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School Choice : income, Peer effect and the formation of Inequalities

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  • Saïd Hanchane

    ()
    (LEST - Laboratoire d'économie et de sociologie du travail - CNRS : UMR6123 - Université de Provence - Aix-Marseille I - Université de la Méditerranée - Aix-Marseille II)

  • Tarek Mostafa

    ()
    (LEST - Laboratoire d'économie et de sociologie du travail - CNRS : UMR6123 - Université de Provence - Aix-Marseille I - Université de la Méditerranée - Aix-Marseille II)

Abstract

In this paper, we analyze the equilibrium on the market for schooling where both public and private schools coexist and where individuals are differentiated by income and ability. We introduce a non linear in means model of peer effect by shedding the light on the fact that school quality is not solely dependent on mean ability but also on the dispersion of abilities. We study the distribution of students across sectors while examining the conditions for the existence of a majority voting equilibrium in the context of non single peaked preferences. Finally, we examine the presence of a hierarchy of school qualities. In the paper we shed the light on equity problems related to the access to educational quality while analyzing the functioning of the educational system.

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Bibliographic Info

Paper provided by HAL in its series Working Papers with number halshs-00009533.

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Date of creation: 2007
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Handle: RePEc:hal:wpaper:halshs-00009533

Note: View the original document on HAL open archive server: http://halshs.archives-ouvertes.fr/halshs-00009533
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Related research

Keywords: Education market; Majority voting equilibrium; Peer group effect; Pricing discrimination; Educational opportunity;

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  1. Kenny, Lawrence W., 1982. "Economies of scale in schooling," Economics of Education Review, Elsevier, vol. 2(1), pages 1-24, February.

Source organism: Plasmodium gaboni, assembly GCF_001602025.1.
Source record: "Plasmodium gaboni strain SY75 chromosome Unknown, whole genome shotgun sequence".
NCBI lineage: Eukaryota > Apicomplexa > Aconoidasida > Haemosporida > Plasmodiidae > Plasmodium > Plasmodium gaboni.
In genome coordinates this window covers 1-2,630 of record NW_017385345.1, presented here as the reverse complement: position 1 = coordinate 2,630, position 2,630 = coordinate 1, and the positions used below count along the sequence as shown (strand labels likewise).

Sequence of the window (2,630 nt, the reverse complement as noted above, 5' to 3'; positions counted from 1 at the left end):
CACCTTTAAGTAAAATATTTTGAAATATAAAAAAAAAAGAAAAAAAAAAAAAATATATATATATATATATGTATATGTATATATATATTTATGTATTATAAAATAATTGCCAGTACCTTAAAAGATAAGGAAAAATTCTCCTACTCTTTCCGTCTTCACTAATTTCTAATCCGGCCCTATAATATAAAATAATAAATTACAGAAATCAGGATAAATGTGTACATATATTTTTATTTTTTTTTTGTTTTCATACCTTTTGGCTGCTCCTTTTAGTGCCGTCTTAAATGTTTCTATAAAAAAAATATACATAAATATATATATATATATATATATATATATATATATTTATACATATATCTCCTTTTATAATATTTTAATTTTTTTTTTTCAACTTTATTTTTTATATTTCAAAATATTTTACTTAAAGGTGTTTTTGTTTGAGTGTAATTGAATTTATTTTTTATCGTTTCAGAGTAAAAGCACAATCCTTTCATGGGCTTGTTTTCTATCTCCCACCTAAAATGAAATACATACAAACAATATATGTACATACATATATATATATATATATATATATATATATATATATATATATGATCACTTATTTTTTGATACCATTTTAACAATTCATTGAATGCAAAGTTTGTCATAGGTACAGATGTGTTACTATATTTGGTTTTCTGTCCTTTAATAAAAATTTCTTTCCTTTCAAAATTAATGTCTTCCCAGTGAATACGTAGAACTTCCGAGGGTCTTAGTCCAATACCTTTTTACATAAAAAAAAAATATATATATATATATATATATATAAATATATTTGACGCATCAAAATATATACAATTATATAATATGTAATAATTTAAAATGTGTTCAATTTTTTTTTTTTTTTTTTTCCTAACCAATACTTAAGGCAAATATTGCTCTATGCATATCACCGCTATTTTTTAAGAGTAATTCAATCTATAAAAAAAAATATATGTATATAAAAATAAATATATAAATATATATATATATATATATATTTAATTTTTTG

2. Epple, Dennis & Romano, Richard E., 1996. "Ends against the middle: Determining public service provision when there are private alternatives," Journal of Public Economics, Elsevier, vol. 62(3), pages 297-325, November.
  3. Fernandez, Raquel & Rogerson, Richard, 1996. "Income Distribution, Communities, and the Quality of Public Education," The Quarterly Journal of Economics, MIT Press, vol. 111(1), pages 135-64, February.
  4. Summers, Anita A & Wolfe, Barbara L, 1977. "Do Schools Make a Difference?," American Economic Review, American Economic Association, vol. 67(4), pages 639-52, September.
  5. Scotchmer, Suzanne & Wooders, Myrna Holtz, 1987. "Competitive equilibrium and the core in club economies with anonymous crowding," Journal of Public Economics, Elsevier, vol. 34(2), pages 159-173, November.
  6. J. S. Ferris & E. G. West, 2004. "Economies of scale, school violence and the optimal size of schools," Applied Economics, Taylor & Francis Journals, vol. 36(15), pages 1677-1684.
  7. Epple, Dennis & Filimon, Radu & Romer, Thomas, 1993. "Existence of voting and housing equilibrium in a system of communities with property taxes," Regional Science and Urban Economics, Elsevier, vol. 23(5), pages 585-610, November.
  8. Calabrese, Stephen & Epple, Dennis & Romer, Thomas & Sieg, Holger, 2006. "Local public good provision: Voting, peer effects, and mobility," Journal of Public Economics, Elsevier, vol. 90(6-7), pages 959-981, August.
  9. Epple, Dennis & Filimon, Radu & Romer, Thomas, 1984. "Equilibrium among local jurisdictions: toward an integrated treatment of voting and residential choice," Journal of Public Economics, Elsevier, vol. 24(3), pages 281-308, August.
  10. Stiglitz, J. E., 1974. "The demand for education in public and private school systems," Journal of Public Economics, Elsevier, vol. 3(4), pages 349-385, November.
  11. Benabou, Roland, 1996. "Heterogeneity, Stratification, and Growth: Macroeconomic Implications of Community Structure and School Finance," American Economic Review, American Economic Association, vol. 86(3), pages 584-609, June.
  12. Henderson, Vernon & Mieszkowski, Peter & Sauvageau, Yvon, 1978. "Peer group effects and educational production functions," Journal of Public Economics, Elsevier, vol. 10(1), pages 97-106, August.
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